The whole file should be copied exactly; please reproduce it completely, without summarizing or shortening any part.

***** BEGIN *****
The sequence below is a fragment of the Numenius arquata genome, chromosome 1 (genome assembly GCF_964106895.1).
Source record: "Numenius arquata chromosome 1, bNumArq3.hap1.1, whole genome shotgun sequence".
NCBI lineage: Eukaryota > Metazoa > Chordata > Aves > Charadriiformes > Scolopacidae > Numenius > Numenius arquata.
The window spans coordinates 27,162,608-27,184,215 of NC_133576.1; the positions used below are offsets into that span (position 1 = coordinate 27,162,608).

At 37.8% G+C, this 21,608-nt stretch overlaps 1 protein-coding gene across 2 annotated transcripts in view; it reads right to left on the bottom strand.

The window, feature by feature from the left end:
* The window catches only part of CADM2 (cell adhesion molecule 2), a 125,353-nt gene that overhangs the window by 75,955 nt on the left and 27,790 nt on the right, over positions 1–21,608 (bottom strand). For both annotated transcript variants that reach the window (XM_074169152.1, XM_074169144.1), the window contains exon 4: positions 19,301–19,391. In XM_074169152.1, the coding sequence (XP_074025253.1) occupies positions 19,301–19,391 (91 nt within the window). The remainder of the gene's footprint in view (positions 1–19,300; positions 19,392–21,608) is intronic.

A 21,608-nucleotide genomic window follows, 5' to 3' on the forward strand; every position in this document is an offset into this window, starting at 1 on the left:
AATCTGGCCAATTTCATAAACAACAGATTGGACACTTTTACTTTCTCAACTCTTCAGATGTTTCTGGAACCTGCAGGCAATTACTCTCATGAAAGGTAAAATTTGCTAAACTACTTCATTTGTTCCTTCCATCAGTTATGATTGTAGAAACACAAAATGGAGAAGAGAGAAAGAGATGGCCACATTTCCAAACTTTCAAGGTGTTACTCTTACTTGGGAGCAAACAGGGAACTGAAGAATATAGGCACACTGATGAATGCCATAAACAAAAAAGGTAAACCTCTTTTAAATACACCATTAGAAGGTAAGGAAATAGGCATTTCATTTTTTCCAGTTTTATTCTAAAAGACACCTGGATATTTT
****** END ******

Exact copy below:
The sequence below is a fragment of the Numenius arquata genome, chromosome 1 (genome assembly GCF_964106895.1).
Source record: "Numenius arquata chromosome 1, bNumArq3.hap1.1, whole genome shotgun sequence".
NCBI lineage: Eukaryota > Metazoa > Chordata > Aves > Charadriiformes > Scolopacidae > Numenius > Numenius arquata.
The window spans coordinates 27,162,608-27,184,215 of NC_133576.1; the positions used below are offsets into that span (position 1 = coordinate 27,162,608).

At 37.8% G+C, this 21,608-nt stretch overlaps 1 protein-coding gene across 2 annotated transcripts in view; it reads right to left on the bottom strand.

The window, feature by feature from the left end:
* The window catches only part of CADM2 (cell adhesion molecule 2), a 125,353-nt gene that overhangs the window by 75,955 nt on the left and 27,790 nt on the right, over positions 1–21,608 (bottom strand). For both annotated transcript variants that reach the window (XM_074169152.1, XM_074169144.1), the window contains exon 4: positions 19,301–19,391. In XM_074169152.1, the coding sequence (XP_074025253.1) occupies positions 19,301–19,391 (91 nt within the window). The remainder of the gene's footprint in view (positions 1–19,300; positions 19,392–21,608) is intronic.

A 21,608-nucleotide genomic window follows, 5' to 3' on the forward strand; every position in this document is an offset into this window, starting at 1 on the left:
AATCTGGCCAATTTCATAAACAACAGATTGGACACTTTTACTTTCTCAACTCTTCAGATGTTTCTGGAACCTGCAGGCAATTACTCTCATGAAAGGTAAAATTTGCTAAACTACTTCATTTGTTCCTTCCATCAGTTATGATTGTAGAAACACAAAATGGAGAAGAGAGAAAGAGATGGCCACATTTCCAAACTTTCAAGGTGTTACTCTTACTTGGGAGCAAACAGGGAACTGAAGAATATAGGCACACTGATGAATGCCATAAACAAAAAAGGTAAACCTCTTTTAAATACACCATTAGAAGGTAAGGAAATAGGCATTTCATTTTTTCCAGTTTTATTCTAAAAGACACCTGGATATTTT